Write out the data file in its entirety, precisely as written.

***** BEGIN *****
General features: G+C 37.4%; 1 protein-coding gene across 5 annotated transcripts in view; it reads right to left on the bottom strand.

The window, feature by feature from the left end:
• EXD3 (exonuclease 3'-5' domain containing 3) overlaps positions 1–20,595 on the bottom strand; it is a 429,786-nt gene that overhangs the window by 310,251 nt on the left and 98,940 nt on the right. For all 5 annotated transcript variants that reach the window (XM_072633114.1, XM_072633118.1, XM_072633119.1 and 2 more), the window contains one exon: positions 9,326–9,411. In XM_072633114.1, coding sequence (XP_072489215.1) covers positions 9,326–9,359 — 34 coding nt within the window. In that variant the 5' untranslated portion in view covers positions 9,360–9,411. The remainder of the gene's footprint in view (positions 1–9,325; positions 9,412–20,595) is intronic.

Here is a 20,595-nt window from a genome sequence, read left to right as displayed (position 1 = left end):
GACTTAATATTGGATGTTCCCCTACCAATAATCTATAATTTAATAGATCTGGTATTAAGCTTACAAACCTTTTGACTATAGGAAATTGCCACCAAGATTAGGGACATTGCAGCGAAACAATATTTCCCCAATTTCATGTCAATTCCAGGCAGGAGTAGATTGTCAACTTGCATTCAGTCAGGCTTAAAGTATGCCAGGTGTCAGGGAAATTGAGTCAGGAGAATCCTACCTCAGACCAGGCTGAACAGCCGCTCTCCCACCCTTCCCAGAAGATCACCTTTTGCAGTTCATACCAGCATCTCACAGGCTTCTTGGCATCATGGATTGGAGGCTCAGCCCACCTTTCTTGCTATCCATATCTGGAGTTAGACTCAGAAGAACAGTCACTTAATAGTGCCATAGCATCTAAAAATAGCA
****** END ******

General features: G+C 37.4%; 1 protein-coding gene across 5 annotated transcripts in view; it reads right to left on the bottom strand.

The window, feature by feature from the left end:
• EXD3 (exonuclease 3'-5' domain containing 3) overlaps positions 1–20,595 on the bottom strand; it is a 429,786-nt gene that overhangs the window by 310,251 nt on the left and 98,940 nt on the right. For all 5 annotated transcript variants that reach the window (XM_072633114.1, XM_072633118.1, XM_072633119.1 and 2 more), the window contains one exon: positions 9,326–9,411. In XM_072633114.1, coding sequence (XP_072489215.1) covers positions 9,326–9,359 — 34 coding nt within the window. In that variant the 5' untranslated portion in view covers positions 9,360–9,411. The remainder of the gene's footprint in view (positions 1–9,325; positions 9,412–20,595) is intronic.

Here is a 20,595-nt window from a genome sequence, read left to right as displayed (position 1 = left end):
GACTTAATATTGGATGTTCCCCTACCAATAATCTATAATTTAATAGATCTGGTATTAAGCTTACAAACCTTTTGACTATAGGAAATTGCCACCAAGATTAGGGACATTGCAGCGAAACAATATTTCCCCAATTTCATGTCAATTCCAGGCAGGAGTAGATTGTCAACTTGCATTCAGTCAGGCTTAAAGTATGCCAGGTGTCAGGGAAATTGAGTCAGGAGAATCCTACCTCAGACCAGGCTGAACAGCCGCTCTCCCACCCTTCCCAGAAGATCACCTTTTGCAGTTCATACCAGCATCTCACAGGCTTCTTGGCATCATGGATTGGAGGCTCAGCCCACCTTTCTTGCTATCCATATCTGGAGTTAGACTCAGAAGAACAGTCACTTAATAGTGCCATAGCATCTAAAAATAGCA